Capital expenditures in 2020 were higher than we originally budgeted as a result of additional investments we made in 3D mammography capacity in conjunction with the Whiterabbit.ai rollout and some opportunities we saw to take market share away from some of our competitors in selected markets during the COVID-19 period.
At this time, I'd like to review our 2021 fiscal year guidance levels, which we released this morning in our financial results press release. For total net revenue, our guidance range is $1.25 billion to $1.3 billion. For adjusted EBITDA, our guidance range is $180 million to $190 million.
For capital expenditures, our guidance range is $70 million to $75 million. Cash paid for interest, our guidance range is $39 million to $44 million. And for free cash flow generation, which we define as our adjusted EBITDA less capital expenditures, less cash paid for interest, our guidance range is $60 million to $70 million.
These guidance levels are built on a number of assumptions. First, we entered 2021 on the strength of a strong recovery from COVID-19 as indicative of our performance levels during the second half of 2020. For the second half of 2020, we exceeded $600 million of revenue and $96 million of adjusted EBITDA.
Our guidance ranges for 2021 are built with this run rate in mind, and the assumption that our business will continue to strengthen as COVID-19 restrictions are lifted in the states in which we operate. We believe there's upside to our guidance ranges, which could result from creative tuck-in acquisitions we expect to complete during the year, further benefit from the cost reduction measures implemented in 2020, increases in reimbursement from private and capitated payers and the expansion of our joint venture initiatives.
Additionally, achieving growth in the Arizona marketplace through our Dignity Health joint venture will be a major focus throughout 2021, which could include both de novo centers as well as acquisitions. In 2021, we will also complete our upgrade to 3D mammography and continued development of our AI solutions.
Sometime around the middle of 2021, we hope to receive FDA approval for our initial mammography AI product submitted in the fourth quarter of 2021. And we anticipate filing with the FDA for its review a second mammography AI offering by year end.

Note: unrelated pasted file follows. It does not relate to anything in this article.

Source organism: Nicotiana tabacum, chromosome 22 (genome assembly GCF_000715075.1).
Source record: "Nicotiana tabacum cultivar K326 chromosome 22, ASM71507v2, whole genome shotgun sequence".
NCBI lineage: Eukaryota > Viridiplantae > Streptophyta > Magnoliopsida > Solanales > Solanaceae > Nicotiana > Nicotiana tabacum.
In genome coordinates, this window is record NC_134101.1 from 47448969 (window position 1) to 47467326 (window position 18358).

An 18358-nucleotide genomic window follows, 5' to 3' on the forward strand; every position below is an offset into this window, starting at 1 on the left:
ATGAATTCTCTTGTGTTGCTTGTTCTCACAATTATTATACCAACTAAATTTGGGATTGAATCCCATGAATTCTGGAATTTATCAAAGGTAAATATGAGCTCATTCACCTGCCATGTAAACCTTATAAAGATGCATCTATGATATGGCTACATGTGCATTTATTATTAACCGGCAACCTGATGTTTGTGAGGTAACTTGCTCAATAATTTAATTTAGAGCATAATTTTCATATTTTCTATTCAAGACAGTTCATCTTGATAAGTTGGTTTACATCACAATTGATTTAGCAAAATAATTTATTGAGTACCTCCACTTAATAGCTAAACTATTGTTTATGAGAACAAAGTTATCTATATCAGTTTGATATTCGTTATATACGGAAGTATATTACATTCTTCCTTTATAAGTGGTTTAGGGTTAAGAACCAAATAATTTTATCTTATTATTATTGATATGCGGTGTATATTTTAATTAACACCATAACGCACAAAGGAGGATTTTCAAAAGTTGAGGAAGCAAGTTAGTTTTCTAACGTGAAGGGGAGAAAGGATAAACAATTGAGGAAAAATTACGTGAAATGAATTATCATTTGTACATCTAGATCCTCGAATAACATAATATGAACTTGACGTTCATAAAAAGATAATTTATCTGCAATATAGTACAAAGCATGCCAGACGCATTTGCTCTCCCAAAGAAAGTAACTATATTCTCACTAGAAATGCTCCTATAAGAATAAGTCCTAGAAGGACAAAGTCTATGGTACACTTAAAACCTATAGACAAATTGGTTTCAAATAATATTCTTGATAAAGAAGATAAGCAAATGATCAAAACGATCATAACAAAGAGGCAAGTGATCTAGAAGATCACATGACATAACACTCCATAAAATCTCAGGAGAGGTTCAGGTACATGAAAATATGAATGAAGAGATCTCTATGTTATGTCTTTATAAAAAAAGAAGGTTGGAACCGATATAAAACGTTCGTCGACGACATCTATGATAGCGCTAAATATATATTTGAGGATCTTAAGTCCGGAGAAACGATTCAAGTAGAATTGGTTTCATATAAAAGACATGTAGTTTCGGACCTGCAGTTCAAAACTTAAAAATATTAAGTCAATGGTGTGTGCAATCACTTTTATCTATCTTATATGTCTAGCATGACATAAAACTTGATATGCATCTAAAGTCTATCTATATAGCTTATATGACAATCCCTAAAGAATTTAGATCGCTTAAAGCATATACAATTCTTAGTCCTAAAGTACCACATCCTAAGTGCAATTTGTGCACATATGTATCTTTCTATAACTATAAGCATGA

I’d now like to turn the call back over to Dr. Berger who will make some closing remarks.
Thank you, Mark. In conclusion, the challenges encountered during the COVID-19 pandemic created a seminal event for RadNet. COVID-19 required us to reevaluate every aspect of our business, a business that has grown primarily in the past through acquisitions. COVID-19 allowed us to pause and analyze all of our procedures and processes in order to achieve more optimal performance.
The pandemic also gave us the opportunity to make decisions that would otherwise have proven more difficult in more normal times. We're able to consolidate some of our centers that were in close proximity to other centers in ways that preserve patient access, convenience and our procedural volume.
The regional centralization of our scheduling departments and preauthorization teams afforded us the ability to more effectively manage our capacity without losing business or negatively impacting our customer service. In addition, we were able to exit non-core businesses and activities that were distracting our management teams for more core functions.
As we now approach the end of the first quarter of 2020, we are optimistic for the remainder of the year. In particular, we look to make substantial progress in deploying artificial intelligence in our business, especially with regards to screening mammography. These tools should improve our diagnostic accuracy and result in earlier disease detection and better compliance amongst patients.